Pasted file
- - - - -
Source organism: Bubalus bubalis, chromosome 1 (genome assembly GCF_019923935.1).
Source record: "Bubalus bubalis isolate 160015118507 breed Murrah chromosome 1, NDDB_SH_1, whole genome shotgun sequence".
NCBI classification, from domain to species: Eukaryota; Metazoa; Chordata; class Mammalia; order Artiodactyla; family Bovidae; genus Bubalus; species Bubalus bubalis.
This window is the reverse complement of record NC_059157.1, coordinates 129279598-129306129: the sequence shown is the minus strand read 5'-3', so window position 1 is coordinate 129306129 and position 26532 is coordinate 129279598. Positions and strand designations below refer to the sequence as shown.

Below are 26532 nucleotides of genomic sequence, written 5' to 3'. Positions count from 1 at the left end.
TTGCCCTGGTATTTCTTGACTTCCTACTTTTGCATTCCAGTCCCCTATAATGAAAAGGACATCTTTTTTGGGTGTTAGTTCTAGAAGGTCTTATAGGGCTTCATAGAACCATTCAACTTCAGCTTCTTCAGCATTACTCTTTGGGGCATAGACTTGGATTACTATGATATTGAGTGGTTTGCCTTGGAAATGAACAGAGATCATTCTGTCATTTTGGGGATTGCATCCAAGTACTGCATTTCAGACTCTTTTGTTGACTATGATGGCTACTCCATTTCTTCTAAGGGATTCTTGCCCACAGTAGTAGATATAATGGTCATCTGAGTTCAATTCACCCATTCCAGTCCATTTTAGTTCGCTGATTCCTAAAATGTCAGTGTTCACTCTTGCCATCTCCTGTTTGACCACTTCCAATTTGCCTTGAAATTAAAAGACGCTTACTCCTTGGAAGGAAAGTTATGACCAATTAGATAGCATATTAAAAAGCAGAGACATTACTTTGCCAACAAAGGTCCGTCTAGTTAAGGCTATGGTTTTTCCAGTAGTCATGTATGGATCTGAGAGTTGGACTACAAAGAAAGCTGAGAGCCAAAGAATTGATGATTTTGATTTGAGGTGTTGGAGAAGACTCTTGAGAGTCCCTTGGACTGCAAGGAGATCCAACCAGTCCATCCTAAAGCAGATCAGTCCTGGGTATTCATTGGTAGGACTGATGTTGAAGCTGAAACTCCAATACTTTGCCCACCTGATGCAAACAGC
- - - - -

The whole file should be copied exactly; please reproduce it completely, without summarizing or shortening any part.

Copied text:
Source organism: Bubalus bubalis, chromosome 1 (genome assembly GCF_019923935.1).
Source record: "Bubalus bubalis isolate 160015118507 breed Murrah chromosome 1, NDDB_SH_1, whole genome shotgun sequence".
NCBI classification, from domain to species: Eukaryota; Metazoa; Chordata; class Mammalia; order Artiodactyla; family Bovidae; genus Bubalus; species Bubalus bubalis.
This window is the reverse complement of record NC_059157.1, coordinates 129279598-129306129: the sequence shown is the minus strand read 5'-3', so window position 1 is coordinate 129306129 and position 26532 is coordinate 129279598. Positions and strand designations below refer to the sequence as shown.

Below are 26532 nucleotides of genomic sequence, written 5' to 3'. Positions count from 1 at the left end.
TTGCCCTGGTATTTCTTGACTTCCTACTTTTGCATTCCAGTCCCCTATAATGAAAAGGACATCTTTTTTGGGTGTTAGTTCTAGAAGGTCTTATAGGGCTTCATAGAACCATTCAACTTCAGCTTCTTCAGCATTACTCTTTGGGGCATAGACTTGGATTACTATGATATTGAGTGGTTTGCCTTGGAAATGAACAGAGATCATTCTGTCATTTTGGGGATTGCATCCAAGTACTGCATTTCAGACTCTTTTGTTGACTATGATGGCTACTCCATTTCTTCTAAGGGATTCTTGCCCACAGTAGTAGATATAATGGTCATCTGAGTTCAATTCACCCATTCCAGTCCATTTTAGTTCGCTGATTCCTAAAATGTCAGTGTTCACTCTTGCCATCTCCTGTTTGACCACTTCCAATTTGCCTTGAAATTAAAAGACGCTTACTCCTTGGAAGGAAAGTTATGACCAATTAGATAGCATATTAAAAAGCAGAGACATTACTTTGCCAACAAAGGTCCGTCTAGTTAAGGCTATGGTTTTTCCAGTAGTCATGTATGGATCTGAGAGTTGGACTACAAAGAAAGCTGAGAGCCAAAGAATTGATGATTTTGATTTGAGGTGTTGGAGAAGACTCTTGAGAGTCCCTTGGACTGCAAGGAGATCCAACCAGTCCATCCTAAAGCAGATCAGTCCTGGGTATTCATTGGTAGGACTGATGTTGAAGCTGAAACTCCAATACTTTGCCCACCTGATGCAAACAGC